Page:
Long before plant-based cheese options were almost as diverse and delicious as their traditional counterparts, Daiya co-founders Andre Kroecher and Greg Blake were experimenting with stretching the capabilities of tapioca. When the pair debuted its mozzarella-style shreds in 2009, it revolutionized the world of vegan cheese at a time when options had previously been limited to mostly unmeltable, dairy-free alternatives with lacklustre flavour.
More than a decade later, Daiya continues to stand out among the growing category of plant-based cheese. “One of our goals is to be free of the top eight food allergens,” says Greg Acken, director of Foodservice, North America at Daiya Foods. Many vegan cheeses are nut-based, but Daiya uses bases such as oats and chickpea protein, which are free of nuts and soy.
Although plant-based food has seen a significant increase in popularity since Daiya’s founding, Acken says some operators are still slow to add vegan options to their menus. “People look at it – especially the established chains – and say ‘we know it’s coming, but we don’t need it now,’’” he says. “But plant-based continues to be this massive growth vehicle. It’s going to be $162 billion in the next decade and represent about eight per cent of the global protein market.”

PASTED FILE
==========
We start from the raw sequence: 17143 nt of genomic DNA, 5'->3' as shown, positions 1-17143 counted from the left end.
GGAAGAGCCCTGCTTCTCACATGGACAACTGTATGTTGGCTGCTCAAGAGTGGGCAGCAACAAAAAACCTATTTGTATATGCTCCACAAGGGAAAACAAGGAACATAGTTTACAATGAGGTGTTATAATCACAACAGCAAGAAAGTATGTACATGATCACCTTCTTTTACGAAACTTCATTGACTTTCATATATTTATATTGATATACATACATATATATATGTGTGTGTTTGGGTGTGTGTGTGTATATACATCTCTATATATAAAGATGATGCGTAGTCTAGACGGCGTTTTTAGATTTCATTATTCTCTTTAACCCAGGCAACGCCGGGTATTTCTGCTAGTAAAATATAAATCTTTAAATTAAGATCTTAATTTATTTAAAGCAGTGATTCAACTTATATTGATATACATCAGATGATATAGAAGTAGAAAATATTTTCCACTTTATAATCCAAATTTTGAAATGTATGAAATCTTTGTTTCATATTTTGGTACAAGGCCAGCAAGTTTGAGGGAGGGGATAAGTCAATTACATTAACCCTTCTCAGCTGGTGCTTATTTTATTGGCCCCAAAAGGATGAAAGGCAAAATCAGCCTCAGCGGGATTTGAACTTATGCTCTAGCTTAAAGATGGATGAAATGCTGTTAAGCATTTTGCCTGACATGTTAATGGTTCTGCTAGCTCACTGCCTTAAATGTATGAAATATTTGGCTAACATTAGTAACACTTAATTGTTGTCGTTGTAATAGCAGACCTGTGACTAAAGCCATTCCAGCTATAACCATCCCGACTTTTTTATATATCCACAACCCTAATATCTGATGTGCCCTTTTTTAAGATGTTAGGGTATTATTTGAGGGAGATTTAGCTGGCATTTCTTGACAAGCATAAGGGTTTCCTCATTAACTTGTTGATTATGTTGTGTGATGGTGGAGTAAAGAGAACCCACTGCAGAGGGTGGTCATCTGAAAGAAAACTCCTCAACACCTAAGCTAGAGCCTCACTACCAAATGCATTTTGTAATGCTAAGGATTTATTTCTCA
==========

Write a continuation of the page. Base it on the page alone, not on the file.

Acken notes the importance of plant-based options in creating more inclusive menus. “There’s that veto vote you see a lot at foodservice with families. If they’re going to dinner and there’s not something on the menu for everybody, they’re going to go find someplace where there is,” he says. “We’re really appealing to that customer base that are either hardcore vegan, vegetarian, or flexitarian.”
Daiya’s meltable cheese alternatives have made it a popular choice for pizza chains such as Blade and Pieology. “Taste is always king – especially in foodservice,” says Acken, “but it’s got to work. Pizza, for example, you can’t have it come out of the oven and then harden or congeal or not really melt or stretch anymore.”
Over the past two years, Daiya has expanded the SKUs it offers at foodservice from two to seven. Some of its most recent launches include Mexican 4 Cheeze Flavoured Blend and an Italian 4 Cheeze Flavour Blend. “It melts really well. It’s got a wonderful taste profile,” says Acken.
In retail, Daiya has expanded beyond cheese alternatives to offer other plant-based products such as salad dressings, mac & cheese, and desserts. Acken says we may see some of those products making their way to foodservice in the future. “The shortest path for us right now has been adapting retail innovations to foodservice,” he explains.
Daiya also recently traded its previous 40,000-sq.-ft. Vancouver facility for a new 400,000-sq.-ft. headquarters.
As new brands enter the market, the plant-based cheese space is far more competitive than it was when Daiya first launched, but Acken says the growing popularity of vegan cheese has been a positive development for the brand.
“Three years ago, there were three or four of what I would call big players, including us, in the foodservice space in plant-based cheese and now there are at least 15 in North America,” he says. “But that’s not a bad thing. It keeps us all on our toes. It forces us to innovate.”
By Jessica Huras